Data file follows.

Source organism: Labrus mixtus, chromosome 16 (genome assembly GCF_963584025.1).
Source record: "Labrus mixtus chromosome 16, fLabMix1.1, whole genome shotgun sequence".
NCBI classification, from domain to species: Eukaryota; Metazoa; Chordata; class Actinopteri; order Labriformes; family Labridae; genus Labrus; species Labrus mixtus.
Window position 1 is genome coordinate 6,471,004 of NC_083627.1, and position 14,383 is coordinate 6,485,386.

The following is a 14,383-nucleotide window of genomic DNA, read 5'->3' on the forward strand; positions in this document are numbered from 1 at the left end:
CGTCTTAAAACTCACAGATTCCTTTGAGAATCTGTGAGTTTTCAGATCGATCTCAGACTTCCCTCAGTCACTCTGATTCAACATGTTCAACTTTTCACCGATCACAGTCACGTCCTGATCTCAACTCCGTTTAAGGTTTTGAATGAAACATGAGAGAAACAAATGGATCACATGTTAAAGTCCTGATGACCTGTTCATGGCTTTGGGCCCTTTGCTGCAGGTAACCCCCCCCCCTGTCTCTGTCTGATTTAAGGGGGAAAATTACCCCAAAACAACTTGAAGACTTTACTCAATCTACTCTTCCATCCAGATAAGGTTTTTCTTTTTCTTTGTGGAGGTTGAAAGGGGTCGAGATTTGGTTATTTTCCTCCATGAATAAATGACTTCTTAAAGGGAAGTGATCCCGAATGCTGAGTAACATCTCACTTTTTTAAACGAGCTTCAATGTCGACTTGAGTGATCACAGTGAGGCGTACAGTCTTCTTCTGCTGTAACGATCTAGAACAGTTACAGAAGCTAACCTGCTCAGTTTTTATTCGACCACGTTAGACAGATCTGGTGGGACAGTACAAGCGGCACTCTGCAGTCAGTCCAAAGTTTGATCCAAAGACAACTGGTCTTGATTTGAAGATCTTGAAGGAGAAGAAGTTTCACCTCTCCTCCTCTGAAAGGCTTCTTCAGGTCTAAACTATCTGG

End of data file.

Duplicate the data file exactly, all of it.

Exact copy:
Source organism: Labrus mixtus, chromosome 16 (genome assembly GCF_963584025.1).
Source record: "Labrus mixtus chromosome 16, fLabMix1.1, whole genome shotgun sequence".
NCBI classification, from domain to species: Eukaryota; Metazoa; Chordata; class Actinopteri; order Labriformes; family Labridae; genus Labrus; species Labrus mixtus.
Window position 1 is genome coordinate 6,471,004 of NC_083627.1, and position 14,383 is coordinate 6,485,386.

The following is a 14,383-nucleotide window of genomic DNA, read 5'->3' on the forward strand; positions in this document are numbered from 1 at the left end:
CGTCTTAAAACTCACAGATTCCTTTGAGAATCTGTGAGTTTTCAGATCGATCTCAGACTTCCCTCAGTCACTCTGATTCAACATGTTCAACTTTTCACCGATCACAGTCACGTCCTGATCTCAACTCCGTTTAAGGTTTTGAATGAAACATGAGAGAAACAAATGGATCACATGTTAAAGTCCTGATGACCTGTTCATGGCTTTGGGCCCTTTGCTGCAGGTAACCCCCCCCCCTGTCTCTGTCTGATTTAAGGGGGAAAATTACCCCAAAACAACTTGAAGACTTTACTCAATCTACTCTTCCATCCAGATAAGGTTTTTCTTTTTCTTTGTGGAGGTTGAAAGGGGTCGAGATTTGGTTATTTTCCTCCATGAATAAATGACTTCTTAAAGGGAAGTGATCCCGAATGCTGAGTAACATCTCACTTTTTTAAACGAGCTTCAATGTCGACTTGAGTGATCACAGTGAGGCGTACAGTCTTCTTCTGCTGTAACGATCTAGAACAGTTACAGAAGCTAACCTGCTCAGTTTTTATTCGACCACGTTAGACAGATCTGGTGGGACAGTACAAGCGGCACTCTGCAGTCAGTCCAAAGTTTGATCCAAAGACAACTGGTCTTGATTTGAAGATCTTGAAGGAGAAGAAGTTTCACCTCTCCTCCTCTGAAAGGCTTCTTCAGGTCTAAACTATCTGG